Clint Hurdle’s Off-The-Field Words Of Wisdom Making A Difference For Many
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PITTSBURGH (KDKA) — Pirates’ manager Clint Hurdle is known to have some choice words for players and umpires from time to time, but it’s his words of wisdom off the field that are really hitting home.
You may know Clint Hurdle as the emotionally-charged skipper of the Pittsburgh Pirates.
He’s the one chewing a half dozen pieces of bubble gum as he watches his club’s every move. But there is much more to this man than Double Bubble and double plays.
“It was in Colorado that I started sharing some thoughts or quotes,” he says. “I would put them on a chalkboard or if I felt there was a need, I would leave an index card for somebody. It could be players, coaches and it turned into employees.”
Yet despite those encouraging words, Hurdle’s Rockies sputtered out of the gate in 2009 and he was fired in May.
But a week later, people from the Rockies started asking if he would still send his inspirational thoughts.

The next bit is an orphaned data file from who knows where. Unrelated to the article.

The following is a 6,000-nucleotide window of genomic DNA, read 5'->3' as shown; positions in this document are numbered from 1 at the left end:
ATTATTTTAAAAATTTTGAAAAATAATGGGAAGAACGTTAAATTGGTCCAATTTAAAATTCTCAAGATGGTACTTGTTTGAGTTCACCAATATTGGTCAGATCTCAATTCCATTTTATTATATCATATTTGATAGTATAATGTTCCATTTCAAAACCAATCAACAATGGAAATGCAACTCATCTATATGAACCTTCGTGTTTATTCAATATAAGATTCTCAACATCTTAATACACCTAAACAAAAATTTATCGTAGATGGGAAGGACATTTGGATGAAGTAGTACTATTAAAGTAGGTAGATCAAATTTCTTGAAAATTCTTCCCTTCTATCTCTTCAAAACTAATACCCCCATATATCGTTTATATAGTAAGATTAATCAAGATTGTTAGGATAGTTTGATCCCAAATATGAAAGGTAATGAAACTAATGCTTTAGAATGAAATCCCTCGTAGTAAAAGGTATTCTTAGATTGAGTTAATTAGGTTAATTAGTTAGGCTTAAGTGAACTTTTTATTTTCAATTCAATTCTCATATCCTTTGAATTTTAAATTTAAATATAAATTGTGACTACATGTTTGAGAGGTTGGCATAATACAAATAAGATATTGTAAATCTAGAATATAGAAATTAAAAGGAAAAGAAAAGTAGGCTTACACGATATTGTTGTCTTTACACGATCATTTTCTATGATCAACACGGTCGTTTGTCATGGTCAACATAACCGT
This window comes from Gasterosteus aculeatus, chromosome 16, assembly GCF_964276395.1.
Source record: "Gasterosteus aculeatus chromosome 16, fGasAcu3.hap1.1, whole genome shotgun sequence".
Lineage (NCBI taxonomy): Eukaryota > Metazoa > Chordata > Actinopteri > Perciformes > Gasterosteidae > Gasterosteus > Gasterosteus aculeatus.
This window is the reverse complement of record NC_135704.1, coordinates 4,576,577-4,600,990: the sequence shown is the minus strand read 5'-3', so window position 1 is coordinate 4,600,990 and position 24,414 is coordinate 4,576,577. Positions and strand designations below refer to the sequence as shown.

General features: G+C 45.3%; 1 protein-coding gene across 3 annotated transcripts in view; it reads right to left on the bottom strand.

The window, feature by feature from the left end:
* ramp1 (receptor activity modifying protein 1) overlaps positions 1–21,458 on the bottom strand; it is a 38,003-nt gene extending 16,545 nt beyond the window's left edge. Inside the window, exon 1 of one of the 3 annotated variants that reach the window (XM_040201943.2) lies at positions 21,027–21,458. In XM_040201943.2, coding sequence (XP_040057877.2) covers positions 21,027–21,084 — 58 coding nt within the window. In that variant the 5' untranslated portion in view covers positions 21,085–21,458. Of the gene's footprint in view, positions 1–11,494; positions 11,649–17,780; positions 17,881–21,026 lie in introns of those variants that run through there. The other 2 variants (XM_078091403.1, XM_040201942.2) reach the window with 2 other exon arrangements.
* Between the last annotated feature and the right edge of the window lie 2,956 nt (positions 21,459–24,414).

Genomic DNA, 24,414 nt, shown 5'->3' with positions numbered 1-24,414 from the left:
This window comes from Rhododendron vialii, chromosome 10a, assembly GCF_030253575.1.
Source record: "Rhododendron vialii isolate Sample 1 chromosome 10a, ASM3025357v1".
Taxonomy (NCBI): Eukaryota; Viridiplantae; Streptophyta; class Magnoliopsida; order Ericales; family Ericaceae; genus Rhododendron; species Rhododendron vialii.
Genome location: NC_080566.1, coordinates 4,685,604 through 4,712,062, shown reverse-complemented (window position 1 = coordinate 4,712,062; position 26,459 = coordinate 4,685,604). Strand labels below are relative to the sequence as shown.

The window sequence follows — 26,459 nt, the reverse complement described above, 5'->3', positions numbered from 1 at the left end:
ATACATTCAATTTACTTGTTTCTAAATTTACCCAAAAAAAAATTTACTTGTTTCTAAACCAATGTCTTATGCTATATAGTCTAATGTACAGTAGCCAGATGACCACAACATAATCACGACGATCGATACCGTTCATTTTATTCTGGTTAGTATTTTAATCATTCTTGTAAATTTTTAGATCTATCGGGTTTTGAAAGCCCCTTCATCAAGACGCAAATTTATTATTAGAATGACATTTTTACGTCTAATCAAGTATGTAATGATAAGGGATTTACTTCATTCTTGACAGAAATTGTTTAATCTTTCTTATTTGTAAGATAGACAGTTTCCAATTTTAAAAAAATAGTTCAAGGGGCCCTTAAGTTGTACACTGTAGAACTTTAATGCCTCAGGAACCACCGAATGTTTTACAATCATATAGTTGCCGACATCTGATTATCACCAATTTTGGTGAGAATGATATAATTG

“I just got asked to leave the building, you know? I’m… and then I caught myself and said, ‘You know what? I think it’s making a difference,’” said Hurdle.
That’s his goal.
At the end of every encouraging note, he signs off by saying: “Make a difference today. Love, Clint.”
What started as a group text message to about 50 now goes out via email every day.
“Now we are up over 1,000 people that are one the list who have actively asked to be on it,” said Hurdle. “I don’t usually put people on it because I think they need some encouragement. I will reach out them and say, ‘I’ve got this thought of the day that I pass around. Would you have any desire to check one out?’”
The messages are rarely his own. It could be a series of quotes. And some days it’s quite brief. A sentence, perhaps a paragraph.
Other days, whether in the middle of winter or the middle of a pennant race, Hurdle reaches out to share and hope.
“Every time in my life I have been in a tough spot, something or someone has shown up, whether it is an individual — man, woman, sometimes it has been a dog, sometimes it has been a group,” says Hurdle. “You know, I have found some help, and that’s all I am trying to provide – not in a pushy way, but in a way to let people know that when they don’t think somebody cares, somebody does care.”
Hurdle reads everything he can get his hands on, hoping to find something that might help someone else.
“I just continue to go and look,” he says. “It’s one way I continue to refresh myself by using my eyes and my ears and trying to learn.”